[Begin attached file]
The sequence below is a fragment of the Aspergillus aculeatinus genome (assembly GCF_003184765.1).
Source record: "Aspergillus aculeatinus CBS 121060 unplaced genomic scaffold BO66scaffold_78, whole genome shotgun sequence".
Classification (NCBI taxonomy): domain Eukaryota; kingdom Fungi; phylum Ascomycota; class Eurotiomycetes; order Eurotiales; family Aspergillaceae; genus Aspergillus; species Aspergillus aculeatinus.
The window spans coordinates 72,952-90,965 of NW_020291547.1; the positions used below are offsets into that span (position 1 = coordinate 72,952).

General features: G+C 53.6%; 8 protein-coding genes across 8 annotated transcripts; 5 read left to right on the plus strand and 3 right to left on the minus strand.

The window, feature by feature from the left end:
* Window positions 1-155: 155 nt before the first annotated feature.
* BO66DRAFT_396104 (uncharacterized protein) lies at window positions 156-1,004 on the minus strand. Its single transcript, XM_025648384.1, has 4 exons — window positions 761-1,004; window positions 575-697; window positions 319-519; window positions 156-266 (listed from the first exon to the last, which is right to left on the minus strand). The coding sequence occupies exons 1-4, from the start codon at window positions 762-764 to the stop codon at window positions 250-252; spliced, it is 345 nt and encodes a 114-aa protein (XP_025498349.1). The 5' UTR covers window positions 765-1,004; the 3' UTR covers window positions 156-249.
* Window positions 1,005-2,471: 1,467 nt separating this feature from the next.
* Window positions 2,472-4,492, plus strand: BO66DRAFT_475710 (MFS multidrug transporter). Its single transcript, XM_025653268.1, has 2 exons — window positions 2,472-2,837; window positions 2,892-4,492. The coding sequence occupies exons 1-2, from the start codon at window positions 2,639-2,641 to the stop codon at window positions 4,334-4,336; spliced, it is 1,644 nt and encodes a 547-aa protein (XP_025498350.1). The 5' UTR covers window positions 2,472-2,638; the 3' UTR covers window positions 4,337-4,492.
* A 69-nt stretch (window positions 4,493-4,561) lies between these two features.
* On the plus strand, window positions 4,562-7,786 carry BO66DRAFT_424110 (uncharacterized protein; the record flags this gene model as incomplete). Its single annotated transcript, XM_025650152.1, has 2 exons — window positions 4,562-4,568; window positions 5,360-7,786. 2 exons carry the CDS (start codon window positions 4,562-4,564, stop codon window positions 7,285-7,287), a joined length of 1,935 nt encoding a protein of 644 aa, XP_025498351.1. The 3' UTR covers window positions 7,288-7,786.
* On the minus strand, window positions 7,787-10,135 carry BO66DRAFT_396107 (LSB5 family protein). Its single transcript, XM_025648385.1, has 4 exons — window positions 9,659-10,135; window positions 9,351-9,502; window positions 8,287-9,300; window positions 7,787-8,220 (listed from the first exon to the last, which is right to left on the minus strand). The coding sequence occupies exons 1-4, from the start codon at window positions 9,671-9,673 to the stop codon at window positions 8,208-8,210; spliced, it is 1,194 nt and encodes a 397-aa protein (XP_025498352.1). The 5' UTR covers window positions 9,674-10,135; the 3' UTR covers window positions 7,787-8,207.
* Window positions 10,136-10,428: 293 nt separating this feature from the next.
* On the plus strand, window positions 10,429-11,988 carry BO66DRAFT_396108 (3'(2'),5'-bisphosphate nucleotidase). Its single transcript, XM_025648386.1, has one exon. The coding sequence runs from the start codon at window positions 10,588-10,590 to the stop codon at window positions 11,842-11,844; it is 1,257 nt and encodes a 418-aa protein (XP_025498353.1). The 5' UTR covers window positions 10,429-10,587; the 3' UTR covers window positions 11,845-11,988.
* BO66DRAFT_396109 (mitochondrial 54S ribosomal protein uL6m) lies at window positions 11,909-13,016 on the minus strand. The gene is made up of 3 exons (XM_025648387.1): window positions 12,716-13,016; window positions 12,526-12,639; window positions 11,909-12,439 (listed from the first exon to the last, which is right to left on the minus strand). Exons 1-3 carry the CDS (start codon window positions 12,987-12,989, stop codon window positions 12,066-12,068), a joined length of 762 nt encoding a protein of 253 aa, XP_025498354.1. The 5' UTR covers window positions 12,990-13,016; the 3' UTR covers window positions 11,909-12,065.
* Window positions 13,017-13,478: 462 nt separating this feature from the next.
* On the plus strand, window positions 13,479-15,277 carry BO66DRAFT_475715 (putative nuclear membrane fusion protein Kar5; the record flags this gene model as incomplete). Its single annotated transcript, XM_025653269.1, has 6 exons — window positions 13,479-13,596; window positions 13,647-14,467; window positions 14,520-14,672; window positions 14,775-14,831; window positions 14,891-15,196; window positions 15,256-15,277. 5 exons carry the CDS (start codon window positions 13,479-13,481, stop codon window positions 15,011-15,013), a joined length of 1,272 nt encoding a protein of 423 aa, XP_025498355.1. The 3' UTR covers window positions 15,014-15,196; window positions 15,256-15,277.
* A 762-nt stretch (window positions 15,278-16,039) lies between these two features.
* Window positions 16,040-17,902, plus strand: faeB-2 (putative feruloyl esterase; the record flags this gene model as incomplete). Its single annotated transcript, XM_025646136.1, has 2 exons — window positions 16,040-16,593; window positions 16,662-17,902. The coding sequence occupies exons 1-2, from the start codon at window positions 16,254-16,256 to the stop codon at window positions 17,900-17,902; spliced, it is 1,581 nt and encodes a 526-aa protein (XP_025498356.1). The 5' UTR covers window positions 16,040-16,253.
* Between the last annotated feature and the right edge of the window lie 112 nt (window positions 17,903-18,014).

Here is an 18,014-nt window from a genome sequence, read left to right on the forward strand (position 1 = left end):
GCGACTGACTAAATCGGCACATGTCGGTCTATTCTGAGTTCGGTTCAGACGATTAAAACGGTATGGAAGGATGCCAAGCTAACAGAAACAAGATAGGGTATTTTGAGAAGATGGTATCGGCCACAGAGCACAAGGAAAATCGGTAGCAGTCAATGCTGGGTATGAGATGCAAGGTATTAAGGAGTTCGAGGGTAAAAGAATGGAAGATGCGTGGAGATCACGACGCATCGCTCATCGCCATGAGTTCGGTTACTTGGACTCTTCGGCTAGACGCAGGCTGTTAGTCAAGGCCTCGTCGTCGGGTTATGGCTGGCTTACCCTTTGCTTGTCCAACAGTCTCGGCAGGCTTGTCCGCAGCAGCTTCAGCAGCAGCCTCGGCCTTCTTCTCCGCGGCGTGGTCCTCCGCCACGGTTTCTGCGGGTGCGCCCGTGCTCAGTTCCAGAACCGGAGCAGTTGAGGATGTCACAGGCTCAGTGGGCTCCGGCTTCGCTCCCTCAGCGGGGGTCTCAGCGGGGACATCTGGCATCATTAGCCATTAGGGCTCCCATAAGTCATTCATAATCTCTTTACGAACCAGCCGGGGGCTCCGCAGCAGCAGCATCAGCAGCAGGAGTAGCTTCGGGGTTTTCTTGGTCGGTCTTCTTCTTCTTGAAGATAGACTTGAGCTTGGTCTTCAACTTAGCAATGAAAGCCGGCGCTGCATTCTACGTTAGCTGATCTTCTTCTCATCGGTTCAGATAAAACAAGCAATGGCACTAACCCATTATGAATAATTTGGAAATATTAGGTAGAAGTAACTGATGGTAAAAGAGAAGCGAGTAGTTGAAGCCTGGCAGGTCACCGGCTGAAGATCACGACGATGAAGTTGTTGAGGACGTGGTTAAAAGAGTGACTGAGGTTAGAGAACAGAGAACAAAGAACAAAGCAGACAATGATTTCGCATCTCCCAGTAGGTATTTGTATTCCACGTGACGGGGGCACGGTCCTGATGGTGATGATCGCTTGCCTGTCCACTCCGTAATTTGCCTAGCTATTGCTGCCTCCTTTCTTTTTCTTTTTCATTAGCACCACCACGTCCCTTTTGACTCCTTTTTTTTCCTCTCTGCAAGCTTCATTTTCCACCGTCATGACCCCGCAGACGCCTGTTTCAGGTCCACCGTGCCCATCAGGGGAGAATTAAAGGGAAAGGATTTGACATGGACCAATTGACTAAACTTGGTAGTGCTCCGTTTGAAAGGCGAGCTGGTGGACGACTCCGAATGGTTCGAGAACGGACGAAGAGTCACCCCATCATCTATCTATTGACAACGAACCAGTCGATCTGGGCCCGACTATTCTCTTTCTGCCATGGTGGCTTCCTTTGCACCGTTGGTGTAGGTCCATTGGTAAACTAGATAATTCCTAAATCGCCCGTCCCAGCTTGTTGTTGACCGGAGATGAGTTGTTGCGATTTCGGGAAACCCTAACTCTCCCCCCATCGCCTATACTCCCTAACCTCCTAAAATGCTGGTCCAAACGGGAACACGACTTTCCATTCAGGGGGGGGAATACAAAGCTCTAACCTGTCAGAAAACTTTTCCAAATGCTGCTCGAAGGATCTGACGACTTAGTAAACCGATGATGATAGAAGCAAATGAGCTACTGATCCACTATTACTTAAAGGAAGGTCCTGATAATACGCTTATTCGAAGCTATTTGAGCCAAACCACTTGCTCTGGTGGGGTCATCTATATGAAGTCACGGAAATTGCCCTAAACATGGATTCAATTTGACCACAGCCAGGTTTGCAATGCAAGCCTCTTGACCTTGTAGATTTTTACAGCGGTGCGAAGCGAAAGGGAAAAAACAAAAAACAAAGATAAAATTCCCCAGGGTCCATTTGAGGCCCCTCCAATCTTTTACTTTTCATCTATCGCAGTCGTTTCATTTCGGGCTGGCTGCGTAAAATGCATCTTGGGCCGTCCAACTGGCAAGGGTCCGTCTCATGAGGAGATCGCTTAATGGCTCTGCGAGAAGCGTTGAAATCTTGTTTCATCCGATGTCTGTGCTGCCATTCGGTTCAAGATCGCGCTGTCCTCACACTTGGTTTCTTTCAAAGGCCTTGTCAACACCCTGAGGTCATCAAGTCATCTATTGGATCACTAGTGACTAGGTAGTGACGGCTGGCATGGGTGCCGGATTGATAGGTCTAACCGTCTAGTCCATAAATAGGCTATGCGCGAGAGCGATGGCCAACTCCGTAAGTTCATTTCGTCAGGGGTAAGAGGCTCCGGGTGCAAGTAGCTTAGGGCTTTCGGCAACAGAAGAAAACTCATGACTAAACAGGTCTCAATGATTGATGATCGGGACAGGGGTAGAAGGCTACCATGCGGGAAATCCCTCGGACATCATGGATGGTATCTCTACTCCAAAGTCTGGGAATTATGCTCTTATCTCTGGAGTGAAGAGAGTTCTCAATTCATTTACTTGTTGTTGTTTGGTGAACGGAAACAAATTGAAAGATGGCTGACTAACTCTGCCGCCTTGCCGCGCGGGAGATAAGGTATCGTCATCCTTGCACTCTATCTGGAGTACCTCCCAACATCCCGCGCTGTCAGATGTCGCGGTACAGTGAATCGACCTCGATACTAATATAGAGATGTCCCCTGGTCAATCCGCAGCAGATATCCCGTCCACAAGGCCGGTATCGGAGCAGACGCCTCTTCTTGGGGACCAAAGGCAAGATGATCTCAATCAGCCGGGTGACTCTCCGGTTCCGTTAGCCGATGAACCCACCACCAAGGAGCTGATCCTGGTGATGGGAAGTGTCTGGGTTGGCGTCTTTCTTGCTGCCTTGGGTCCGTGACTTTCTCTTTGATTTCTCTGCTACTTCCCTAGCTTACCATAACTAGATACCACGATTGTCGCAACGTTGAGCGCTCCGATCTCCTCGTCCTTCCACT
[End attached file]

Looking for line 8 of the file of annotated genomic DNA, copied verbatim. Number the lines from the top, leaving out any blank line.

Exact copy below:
* BO66DRAFT_396104 (uncharacterized protein) lies at window positions 156-1,004 on the minus strand. Its single transcript, XM_025648384.1, has 4 exons — window positions 761-1,004; window positions 575-697; window positions 319-519; window positions 156-266 (listed from the first exon to the last, which is right to left on the minus strand). The coding sequence occupies exons 1-4, from the start codon at window positions 762-764 to the stop codon at window positions 250-252; spliced, it is 345 nt and encodes a 114-aa protein (XP_025498349.1). The 5' UTR covers window positions 765-1,004; the 3' UTR covers window positions 156-249.